Breaking Good

Last night was the premiere of season five of “Breaking Bad,” and also when season four became available on Netflix streaming.

I love this show. It is not too often when a show is well written, complex and challenges the viewer’s own beliefs. I mean, the main protagonist, Walter White, is a sociopathic meth cook who we tend to cheer for.

But that is too easy of a picture for old Mr. White. The premise is long and tangled, with a few casualties along the way.

But basically in the first season, we learn Walter has lung cancer and decides to cook meth to raise a comfortable pillow of cash for his family for when he eventually passes.

The sanity of Walter White slowly deteriorates over the seasons. He can find justifiable excuses in all his actions, from lying to his family, cooking meth, money laundering through charities to cold blooded murder.

White is not the first character on a show that I have watched slowly becoming an unlikable scumbag. I saw it in the six seasons of “The Sopranos,” watching the once likable Tony Soprano, mob boss and family man, basically rise and fall. That show was just as well written as “Breaking Bad,” but I’m slowly enjoying White’s antics more than Soprano’s.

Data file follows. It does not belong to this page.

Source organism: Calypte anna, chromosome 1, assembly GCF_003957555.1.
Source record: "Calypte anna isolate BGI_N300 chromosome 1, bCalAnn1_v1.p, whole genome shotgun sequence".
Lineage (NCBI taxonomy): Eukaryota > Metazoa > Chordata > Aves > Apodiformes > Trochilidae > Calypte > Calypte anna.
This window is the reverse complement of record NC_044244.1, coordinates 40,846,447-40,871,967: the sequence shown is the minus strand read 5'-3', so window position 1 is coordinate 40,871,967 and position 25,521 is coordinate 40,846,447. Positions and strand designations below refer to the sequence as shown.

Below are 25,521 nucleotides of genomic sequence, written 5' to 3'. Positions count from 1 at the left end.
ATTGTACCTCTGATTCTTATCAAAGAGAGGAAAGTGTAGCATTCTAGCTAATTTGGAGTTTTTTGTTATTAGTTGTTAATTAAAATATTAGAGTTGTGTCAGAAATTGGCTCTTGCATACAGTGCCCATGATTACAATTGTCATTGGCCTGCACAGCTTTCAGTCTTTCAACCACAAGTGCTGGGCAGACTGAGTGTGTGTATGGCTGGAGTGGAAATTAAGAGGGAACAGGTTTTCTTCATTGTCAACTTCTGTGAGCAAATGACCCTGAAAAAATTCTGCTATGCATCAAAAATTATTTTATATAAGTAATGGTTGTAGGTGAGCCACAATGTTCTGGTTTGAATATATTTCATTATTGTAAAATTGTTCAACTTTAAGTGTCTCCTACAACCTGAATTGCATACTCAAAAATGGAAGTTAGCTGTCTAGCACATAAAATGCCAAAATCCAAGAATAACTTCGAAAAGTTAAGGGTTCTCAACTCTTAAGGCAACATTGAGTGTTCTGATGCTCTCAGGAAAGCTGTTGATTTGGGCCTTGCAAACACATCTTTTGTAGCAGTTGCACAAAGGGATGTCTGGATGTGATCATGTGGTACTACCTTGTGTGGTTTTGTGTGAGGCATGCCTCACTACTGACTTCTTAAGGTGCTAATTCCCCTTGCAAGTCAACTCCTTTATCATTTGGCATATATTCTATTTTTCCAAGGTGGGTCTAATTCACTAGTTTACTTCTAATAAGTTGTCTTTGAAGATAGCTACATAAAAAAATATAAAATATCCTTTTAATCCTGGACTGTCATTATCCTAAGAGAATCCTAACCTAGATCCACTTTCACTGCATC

But we, as a culture, seem to enjoy watching these anti-heroes. No matter how frightening they become (Soprano losing his mind in the sixth season, basically killing or wanting to kill just about everyone in his path. Walter White taking out Gus in season four.).

But the flawed anti-hero is not only in dramas. Look at comedies. Larry David’s twisted characterization of himself on “Curb Your Enthusiasm” is prime example. We laugh at his bizarre behavior, but he is a pretty disturbed character. Everyone on “The League” and “It’s Always Sunny in Philadelphia” are border line psychotics.

But the difference between these comedic nut jobs and those of Soprano and White is that we could see someone actually become a Walter White and history has shown heads of organized crime syndicates are pretty much cold blooded when it comes down to business.

With season five of “Breaking Bad” beginning, it will be interesting where White’s madness will take him in the end.

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